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Maritime trash: Is Costa Rica really doing its part?


We are known for being a green, eco-friendly country, but I look around today and see garbage everywhere – in the streets, rivers, lakes and streams. I question what is being done about the trash being dumped into the waterways of Costa Rica – trash that eventually ends up in the oceans.

In October 1983, the International Convention for the Prevention of Pollution from Ships, known as the MARPOL Convention, entered into force, with 152 countries on board, including Costa Rica. MARPOL, adopted at the International Maritime Organization (IMO), is the main international convention covering prevention of pollution of the marine environment by ships from operational or accidental causes. It responds to the need to control the dumping of garbage into the world’s oceans and waterways. This includes maritime zones such as beaches and estuaries.

My question is: What is Costa Rica doing to enforce MARPOL Annex 5, which includes a complete ban on the disposal into the sea of all forms of plastics?

I recently ran into a problem with a boat anchored in Playas del Coco, in the northwestern province of Guanacaste. The boat’s captain was suspected of dumping scrap material – or dunnage as it is know by the IMO – and was reported to the Costa Rican Coast Guard. Unfortunately, nothing was done.

Pollution prevention begins not just with children in schools, but also by educating Costa Rica’s fishermen and boaters. Garbage at sea affects not just marine mammals and fish, but also our coral reefs, which are much more delicate than one might imagine. Without the coral reefs young fish have nowhere to mature before heading out to open, deep-water ocean formations.

With the increasing use of plastic, human influence has become a threat to the oceans, as many types of plastics do not biodegrade. Waterborne plastic poses a serious threat to fish, seabirds, marine reptiles and marine mammals, as well as to boats and coasts. Dumping, container spillage, litter washed into storm drains and waterways and wind-blown landfill waste all contribute to this problem.

MARPOL’s Annex 5 originally allowed for the dumping of most garbage at sea with the exception of plastics, providing ships were a specified distance from shore. Last January, a new Annex 5 went into effect, practically prohibiting the discharge of all garbage and waste at sea.

The discharge of garbage into the sea is not limited to boats and ships. I often witness people who come to the beach and camp for the weekend or during big holidays, and leave their garbage sitting in the maritime zone, which is more or less the same as dumping it into a river or the ocean. As the ocean rises and falls, and rivers flood, trash makes it way to sea, damaging reefs and injuring and killing marine wildlife.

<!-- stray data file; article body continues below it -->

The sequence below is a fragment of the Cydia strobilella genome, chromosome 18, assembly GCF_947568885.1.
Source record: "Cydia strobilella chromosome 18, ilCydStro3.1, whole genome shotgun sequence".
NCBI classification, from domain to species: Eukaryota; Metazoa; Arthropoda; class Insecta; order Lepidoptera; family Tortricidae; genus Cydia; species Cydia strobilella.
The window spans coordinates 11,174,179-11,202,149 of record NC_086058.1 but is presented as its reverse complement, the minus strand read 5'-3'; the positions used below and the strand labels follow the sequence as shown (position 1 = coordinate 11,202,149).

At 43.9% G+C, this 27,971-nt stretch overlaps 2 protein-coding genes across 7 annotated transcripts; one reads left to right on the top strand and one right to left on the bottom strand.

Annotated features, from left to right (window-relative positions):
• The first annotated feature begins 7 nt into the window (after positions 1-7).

I was a former merchant marine officer on very large container ships and traveled across the world. It was my duty to educate crews on what could be discharged and what had to be held until the next port, where it could be discharged. What can we do to educate a country that is so eco-friendly to make people realize that if we don’t take care of what we have, it won’t be there for our children?

As can be seen from MARPOL’s new Annex 5, not much of anything can be discharged into maritime zones and oceans. Previously only ships 12 meters or more in length were obliged to display placards advising crew and passengers of the MARPOL Annex 5 garbage disposal requirements. This has now been extended to include fixed and floating platforms (including marinas and piers). All required placards must be up-to-date and state the relevant prohibition and restrictions for discharging garbage from ships and platforms under the revised MARPOL Annex 5.

Every ship of 100 gross tons and above, and every ship certified to carry 15 persons or more, and fixed or floating platforms must have a garbage management plan.

Additionally, every ship of 400 gross tons and above, and every ship certified to carry 15 persons or more engaged in voyages to ports or offshore terminals under the jurisdiction of another party to MARPOL, and every fixed or floating platform shall carry a Garbage Record Book.

The competent government authority of a party to the convention may inspect the Garbage Record Book on board any ship while the ship is in ports or offshore terminals; they may make copies of any entry in that book, and require the master of the ship to certify that the copy is a true copy of such an entry. Officials also may impose penalties for infractions.

I am not clear on what the laws in Costa Rica are for littering the beaches, but now would be a good time to start posting them at major points of tourism and start enforcing them. It is our duty to keep the beaches and waterways of Costa Rica clean, but it is not our duty to pick up after the people who are dumping the trash. I wish someone would explain to me why I need to carry garbage bags with me each time I go to the beach or visit a river for a swim so that I can spend my time picking up after someone else instead of relaxing like the people who left their garbage behind.

Michael Patterson is a retired merchant mariner with several years of experience at sea, both professionally and leisurely.


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